Sure in the past I've tweaked a recipe here or there - omitting salt or adding my own seasonings. Nothing we all haven't done before. But this morning I am proud to have served, and incidentally loved, my very own creation - based on a number of different casseroles I found all jumbled together. Turns out they all liked each other a whole lot.

Spinach, Sausage, and Cheese Strata
adapted from The Dinsmore House

1 lb ground sausage of your choice
1 (10-oz) package chopped frozen spinach, thawed
1 ½ cups finely chopped onion (1 large)
cooking spray
1 teaspoon salt
½ teaspoon black pepper
¼ teaspoon freshly grated nutmeg
8 cups cubed cheesy rolls (I found mine in the "oops we overbaked" aisle)
2 c shredded Mexican blend cheese
1 c shredded Parmigiano-Reggiano
3 c milk
10 large eggs
2 TBSP Dijon mustard

Brown sausage, breaking it up with a spoon. Add onion and squeeze-dried spinach when sausage is halfway cooked. Add ½ teaspoon of salt, ¼ teaspoon of pepper, nutmeg and cook while stirring for 1 minute.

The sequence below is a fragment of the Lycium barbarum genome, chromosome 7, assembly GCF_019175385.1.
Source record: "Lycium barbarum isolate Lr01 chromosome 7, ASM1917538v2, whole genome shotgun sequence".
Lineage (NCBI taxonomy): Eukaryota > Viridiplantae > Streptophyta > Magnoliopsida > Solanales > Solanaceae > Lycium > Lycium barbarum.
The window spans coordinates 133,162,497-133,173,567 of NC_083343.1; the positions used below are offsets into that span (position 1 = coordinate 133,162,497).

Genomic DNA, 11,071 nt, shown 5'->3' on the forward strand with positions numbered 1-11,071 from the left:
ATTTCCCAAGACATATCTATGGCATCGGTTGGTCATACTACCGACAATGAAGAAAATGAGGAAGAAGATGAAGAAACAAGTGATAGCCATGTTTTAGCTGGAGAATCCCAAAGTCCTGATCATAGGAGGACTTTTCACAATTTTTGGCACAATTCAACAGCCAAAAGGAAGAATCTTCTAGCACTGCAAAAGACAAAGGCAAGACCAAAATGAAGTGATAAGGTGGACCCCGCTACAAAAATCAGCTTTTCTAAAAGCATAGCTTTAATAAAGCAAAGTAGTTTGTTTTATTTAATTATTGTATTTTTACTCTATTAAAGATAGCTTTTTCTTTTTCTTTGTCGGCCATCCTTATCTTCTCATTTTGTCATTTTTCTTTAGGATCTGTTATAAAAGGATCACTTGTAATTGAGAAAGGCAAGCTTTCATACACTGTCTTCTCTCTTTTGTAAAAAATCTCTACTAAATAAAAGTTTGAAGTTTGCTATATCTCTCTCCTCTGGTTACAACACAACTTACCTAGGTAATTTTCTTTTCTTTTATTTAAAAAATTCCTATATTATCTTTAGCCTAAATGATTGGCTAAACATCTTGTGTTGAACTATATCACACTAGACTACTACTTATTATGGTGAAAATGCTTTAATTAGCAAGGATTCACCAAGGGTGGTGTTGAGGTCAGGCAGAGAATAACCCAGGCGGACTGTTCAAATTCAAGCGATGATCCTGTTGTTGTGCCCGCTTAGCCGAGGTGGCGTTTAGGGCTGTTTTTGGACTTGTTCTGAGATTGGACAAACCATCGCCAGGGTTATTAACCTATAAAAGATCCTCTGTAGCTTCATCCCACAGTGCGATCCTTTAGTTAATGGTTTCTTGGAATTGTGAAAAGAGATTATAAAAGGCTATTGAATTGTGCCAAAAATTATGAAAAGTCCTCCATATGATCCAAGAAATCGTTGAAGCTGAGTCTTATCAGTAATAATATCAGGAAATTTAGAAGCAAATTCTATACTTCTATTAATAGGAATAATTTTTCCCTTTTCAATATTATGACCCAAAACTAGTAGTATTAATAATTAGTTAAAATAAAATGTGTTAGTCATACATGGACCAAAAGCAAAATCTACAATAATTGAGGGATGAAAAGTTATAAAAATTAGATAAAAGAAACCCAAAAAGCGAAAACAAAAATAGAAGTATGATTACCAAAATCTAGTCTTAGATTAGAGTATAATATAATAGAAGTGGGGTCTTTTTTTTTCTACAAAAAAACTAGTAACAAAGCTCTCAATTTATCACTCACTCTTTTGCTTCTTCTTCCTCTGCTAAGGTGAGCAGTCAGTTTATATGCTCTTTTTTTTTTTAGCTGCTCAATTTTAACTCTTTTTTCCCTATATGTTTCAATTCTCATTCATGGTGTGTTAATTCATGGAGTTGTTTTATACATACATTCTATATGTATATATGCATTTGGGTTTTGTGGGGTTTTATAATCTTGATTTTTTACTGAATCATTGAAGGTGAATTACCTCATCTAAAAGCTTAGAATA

Spread half of bread cubes in a coated 3-quart baking dish and top evenly with half of the spinach-sausage mixture. Sprinkle with half of both cheeses. Repeat layering (ending with cheese).

Whisk together milk, eggs, mustard and remaining salt and pepper in a large bowl and pour evenly over strata. Push down on the bread to make sure the egg mixture thoroughly soaks it otherwise the top will turn to toast. Cover and chill at least 8 hours.

Let strata stand at room temperature for 30 minutes. Preheat oven to 350°F. Bake strata uncovered in middle rack of oven until puffed and golden brown. Cook through for 45 to 55 minutes. Let stand 5 minutes before serving.

makes 8 servings

Friday, February 20, 2009

No Regrets

Even though this made me chuckle in sort of an "oh my gosh, what do we do" sort of a way... two things about it have given (and continue to give) me cause for second-guessing my desire to post it:

1) Most importantly - please PUH-lease understand and take this to heart... I AM NOT making a political statement here (nor am I asking for political banter or comments), 0% chance of that - at least in public - though, it's a different story each night at our dinner table. I saw it, thought it was pretty funny (and scary, and ironic) but figured that one way or another, we can all relate to it and maybe even commiserate together over the general state of things, however they are affecting you. *or heck, if it's not affecting you, please let me know and then write a book on how you did it